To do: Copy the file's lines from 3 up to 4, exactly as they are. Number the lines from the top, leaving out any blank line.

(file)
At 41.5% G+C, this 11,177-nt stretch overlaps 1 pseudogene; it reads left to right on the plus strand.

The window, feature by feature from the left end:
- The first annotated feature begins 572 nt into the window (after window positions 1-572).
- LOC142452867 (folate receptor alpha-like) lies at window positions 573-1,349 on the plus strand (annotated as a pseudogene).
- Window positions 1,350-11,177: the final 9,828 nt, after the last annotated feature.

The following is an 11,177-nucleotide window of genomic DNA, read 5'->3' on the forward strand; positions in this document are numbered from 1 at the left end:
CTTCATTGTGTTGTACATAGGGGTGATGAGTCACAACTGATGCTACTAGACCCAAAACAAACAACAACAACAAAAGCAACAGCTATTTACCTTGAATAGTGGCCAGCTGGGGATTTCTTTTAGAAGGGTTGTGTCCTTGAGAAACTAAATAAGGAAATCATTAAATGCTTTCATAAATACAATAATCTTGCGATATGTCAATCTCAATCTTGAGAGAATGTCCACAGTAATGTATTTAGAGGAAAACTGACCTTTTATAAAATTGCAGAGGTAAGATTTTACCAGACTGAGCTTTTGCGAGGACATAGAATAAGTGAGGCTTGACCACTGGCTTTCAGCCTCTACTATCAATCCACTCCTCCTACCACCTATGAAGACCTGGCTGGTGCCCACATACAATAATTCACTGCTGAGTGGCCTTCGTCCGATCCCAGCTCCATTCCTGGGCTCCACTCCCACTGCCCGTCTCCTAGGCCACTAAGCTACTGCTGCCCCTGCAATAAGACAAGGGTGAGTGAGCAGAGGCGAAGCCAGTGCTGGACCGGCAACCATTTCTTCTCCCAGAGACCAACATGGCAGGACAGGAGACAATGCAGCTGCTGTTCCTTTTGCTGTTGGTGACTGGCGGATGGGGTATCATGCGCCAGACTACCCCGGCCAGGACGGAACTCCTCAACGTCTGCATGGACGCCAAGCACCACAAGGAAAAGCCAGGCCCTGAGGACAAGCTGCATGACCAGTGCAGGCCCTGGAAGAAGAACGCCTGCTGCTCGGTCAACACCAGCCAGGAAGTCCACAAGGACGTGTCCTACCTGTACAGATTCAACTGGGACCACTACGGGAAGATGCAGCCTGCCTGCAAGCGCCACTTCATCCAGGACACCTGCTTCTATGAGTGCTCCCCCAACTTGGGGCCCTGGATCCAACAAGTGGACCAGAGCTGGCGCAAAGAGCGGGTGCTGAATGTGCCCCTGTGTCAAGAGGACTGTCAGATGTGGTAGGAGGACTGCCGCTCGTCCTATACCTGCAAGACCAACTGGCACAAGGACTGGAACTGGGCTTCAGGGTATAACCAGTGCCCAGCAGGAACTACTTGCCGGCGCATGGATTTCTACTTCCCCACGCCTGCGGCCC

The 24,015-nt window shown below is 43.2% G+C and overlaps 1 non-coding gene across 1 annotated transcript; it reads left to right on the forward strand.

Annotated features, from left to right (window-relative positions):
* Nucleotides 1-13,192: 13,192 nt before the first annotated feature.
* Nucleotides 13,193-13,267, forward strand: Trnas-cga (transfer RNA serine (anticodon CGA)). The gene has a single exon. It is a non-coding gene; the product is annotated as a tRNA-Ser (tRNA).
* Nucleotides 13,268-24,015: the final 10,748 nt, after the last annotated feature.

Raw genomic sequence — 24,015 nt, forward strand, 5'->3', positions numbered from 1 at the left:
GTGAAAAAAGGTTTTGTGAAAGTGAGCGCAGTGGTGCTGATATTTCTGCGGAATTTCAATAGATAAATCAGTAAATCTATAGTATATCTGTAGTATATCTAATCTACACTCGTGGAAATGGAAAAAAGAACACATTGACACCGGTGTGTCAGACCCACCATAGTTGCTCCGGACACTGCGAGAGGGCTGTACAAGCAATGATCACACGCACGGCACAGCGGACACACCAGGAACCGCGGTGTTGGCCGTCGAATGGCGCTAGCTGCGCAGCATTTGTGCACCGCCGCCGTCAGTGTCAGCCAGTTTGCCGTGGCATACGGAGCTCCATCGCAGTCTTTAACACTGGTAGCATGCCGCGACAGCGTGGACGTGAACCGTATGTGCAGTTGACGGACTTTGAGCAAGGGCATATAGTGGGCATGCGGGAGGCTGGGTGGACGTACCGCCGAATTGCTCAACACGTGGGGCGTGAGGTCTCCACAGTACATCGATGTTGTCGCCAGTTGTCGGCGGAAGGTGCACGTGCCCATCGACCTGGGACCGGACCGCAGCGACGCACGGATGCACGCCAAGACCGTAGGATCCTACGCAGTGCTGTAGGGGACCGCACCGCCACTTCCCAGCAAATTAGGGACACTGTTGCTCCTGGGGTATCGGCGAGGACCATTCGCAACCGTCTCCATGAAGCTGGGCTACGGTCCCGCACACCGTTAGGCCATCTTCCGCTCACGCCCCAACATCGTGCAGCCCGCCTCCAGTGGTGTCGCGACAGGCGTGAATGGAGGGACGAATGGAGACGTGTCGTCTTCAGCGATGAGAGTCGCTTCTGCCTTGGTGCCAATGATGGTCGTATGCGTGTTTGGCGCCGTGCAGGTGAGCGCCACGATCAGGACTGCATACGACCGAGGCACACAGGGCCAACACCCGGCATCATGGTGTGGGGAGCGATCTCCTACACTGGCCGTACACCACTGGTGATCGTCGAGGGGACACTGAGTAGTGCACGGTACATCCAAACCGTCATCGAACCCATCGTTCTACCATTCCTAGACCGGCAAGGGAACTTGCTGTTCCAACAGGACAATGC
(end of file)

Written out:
- The first annotated feature begins 572 nt into the window (after window positions 1-572).
- LOC142452867 (folate receptor alpha-like) lies at window positions 573-1,349 on the plus strand (annotated as a pseudogene).